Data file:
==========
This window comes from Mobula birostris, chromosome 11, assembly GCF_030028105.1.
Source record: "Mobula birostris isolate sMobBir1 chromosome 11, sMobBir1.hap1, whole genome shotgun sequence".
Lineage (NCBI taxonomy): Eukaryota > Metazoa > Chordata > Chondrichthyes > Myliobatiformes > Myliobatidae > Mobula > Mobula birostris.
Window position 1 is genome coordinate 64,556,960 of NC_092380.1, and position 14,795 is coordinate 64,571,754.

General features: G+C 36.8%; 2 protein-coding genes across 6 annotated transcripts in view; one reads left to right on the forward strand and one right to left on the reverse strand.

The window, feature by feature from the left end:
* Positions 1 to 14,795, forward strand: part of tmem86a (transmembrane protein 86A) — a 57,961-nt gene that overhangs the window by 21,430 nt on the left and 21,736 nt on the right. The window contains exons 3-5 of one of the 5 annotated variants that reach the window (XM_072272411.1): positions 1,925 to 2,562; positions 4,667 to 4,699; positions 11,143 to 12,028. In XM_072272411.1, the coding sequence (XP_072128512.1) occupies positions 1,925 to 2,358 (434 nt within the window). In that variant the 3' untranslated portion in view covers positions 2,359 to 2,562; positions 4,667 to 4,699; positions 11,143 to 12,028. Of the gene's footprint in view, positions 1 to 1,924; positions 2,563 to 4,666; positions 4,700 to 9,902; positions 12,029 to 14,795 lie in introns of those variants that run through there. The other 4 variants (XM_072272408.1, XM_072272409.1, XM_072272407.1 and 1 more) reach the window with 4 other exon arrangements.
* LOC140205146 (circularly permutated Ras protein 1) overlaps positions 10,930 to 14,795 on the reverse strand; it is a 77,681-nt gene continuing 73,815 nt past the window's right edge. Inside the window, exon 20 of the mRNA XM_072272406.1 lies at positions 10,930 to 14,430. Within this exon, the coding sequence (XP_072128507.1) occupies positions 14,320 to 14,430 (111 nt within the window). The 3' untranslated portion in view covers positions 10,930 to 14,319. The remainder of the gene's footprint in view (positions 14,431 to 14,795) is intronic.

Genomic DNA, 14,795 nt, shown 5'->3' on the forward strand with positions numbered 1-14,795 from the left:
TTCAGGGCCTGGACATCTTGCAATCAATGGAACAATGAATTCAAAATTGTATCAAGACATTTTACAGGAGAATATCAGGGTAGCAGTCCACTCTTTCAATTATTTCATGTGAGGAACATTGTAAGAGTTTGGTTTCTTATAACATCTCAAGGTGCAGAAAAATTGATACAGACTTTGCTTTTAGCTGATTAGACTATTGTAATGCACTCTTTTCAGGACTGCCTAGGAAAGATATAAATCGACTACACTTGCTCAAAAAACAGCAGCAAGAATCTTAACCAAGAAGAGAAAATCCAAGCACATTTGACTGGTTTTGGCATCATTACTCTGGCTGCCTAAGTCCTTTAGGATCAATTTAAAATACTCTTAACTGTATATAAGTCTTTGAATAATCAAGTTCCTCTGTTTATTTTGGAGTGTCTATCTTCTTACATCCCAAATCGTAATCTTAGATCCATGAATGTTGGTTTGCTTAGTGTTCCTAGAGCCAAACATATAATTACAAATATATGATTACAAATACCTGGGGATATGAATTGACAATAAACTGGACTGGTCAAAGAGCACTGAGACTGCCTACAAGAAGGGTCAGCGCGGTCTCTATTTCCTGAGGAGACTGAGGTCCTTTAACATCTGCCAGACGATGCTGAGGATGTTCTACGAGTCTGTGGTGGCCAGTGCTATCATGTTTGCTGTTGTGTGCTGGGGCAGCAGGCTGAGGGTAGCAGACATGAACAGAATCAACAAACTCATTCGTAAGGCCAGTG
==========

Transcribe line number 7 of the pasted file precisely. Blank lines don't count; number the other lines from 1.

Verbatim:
* Positions 1 to 14,795, forward strand: part of tmem86a (transmembrane protein 86A) — a 57,961-nt gene that overhangs the window by 21,430 nt on the left and 21,736 nt on the right. The window contains exons 3-5 of one of the 5 annotated variants that reach the window (XM_072272411.1): positions 1,925 to 2,562; positions 4,667 to 4,699; positions 11,143 to 12,028. In XM_072272411.1, the coding sequence (XP_072128512.1) occupies positions 1,925 to 2,358 (434 nt within the window). In that variant the 3' untranslated portion in view covers positions 2,359 to 2,562; positions 4,667 to 4,699; positions 11,143 to 12,028. Of the gene's footprint in view, positions 1 to 1,924; positions 2,563 to 4,666; positions 4,700 to 9,902; positions 12,029 to 14,795 lie in introns of those variants that run through there. The other 4 variants (XM_072272408.1, XM_072272409.1, XM_072272407.1 and 1 more) reach the window with 4 other exon arrangements.